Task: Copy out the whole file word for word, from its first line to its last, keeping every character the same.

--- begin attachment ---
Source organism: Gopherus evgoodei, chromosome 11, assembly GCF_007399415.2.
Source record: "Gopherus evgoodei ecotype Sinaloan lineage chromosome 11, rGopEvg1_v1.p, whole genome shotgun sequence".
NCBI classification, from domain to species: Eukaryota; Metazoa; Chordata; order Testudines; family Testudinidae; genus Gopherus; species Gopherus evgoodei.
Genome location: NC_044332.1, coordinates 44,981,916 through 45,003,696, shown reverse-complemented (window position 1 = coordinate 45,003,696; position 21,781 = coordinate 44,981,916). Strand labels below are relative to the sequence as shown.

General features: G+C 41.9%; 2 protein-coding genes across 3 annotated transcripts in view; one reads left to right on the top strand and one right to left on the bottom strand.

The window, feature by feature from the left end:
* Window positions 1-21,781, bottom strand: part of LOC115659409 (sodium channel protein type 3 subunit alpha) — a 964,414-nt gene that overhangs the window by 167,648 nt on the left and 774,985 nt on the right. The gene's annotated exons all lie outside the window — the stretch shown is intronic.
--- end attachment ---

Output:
Source organism: Gopherus evgoodei, chromosome 11, assembly GCF_007399415.2.
Source record: "Gopherus evgoodei ecotype Sinaloan lineage chromosome 11, rGopEvg1_v1.p, whole genome shotgun sequence".
NCBI classification, from domain to species: Eukaryota; Metazoa; Chordata; order Testudines; family Testudinidae; genus Gopherus; species Gopherus evgoodei.
Genome location: NC_044332.1, coordinates 44,981,916 through 45,003,696, shown reverse-complemented (window position 1 = coordinate 45,003,696; position 21,781 = coordinate 44,981,916). Strand labels below are relative to the sequence as shown.

General features: G+C 41.9%; 2 protein-coding genes across 3 annotated transcripts in view; one reads left to right on the top strand and one right to left on the bottom strand.

The window, feature by feature from the left end:
* Window positions 1-21,781, bottom strand: part of LOC115659409 (sodium channel protein type 3 subunit alpha) — a 964,414-nt gene that overhangs the window by 167,648 nt on the left and 774,985 nt on the right. The gene's annotated exons all lie outside the window — the stretch shown is intronic.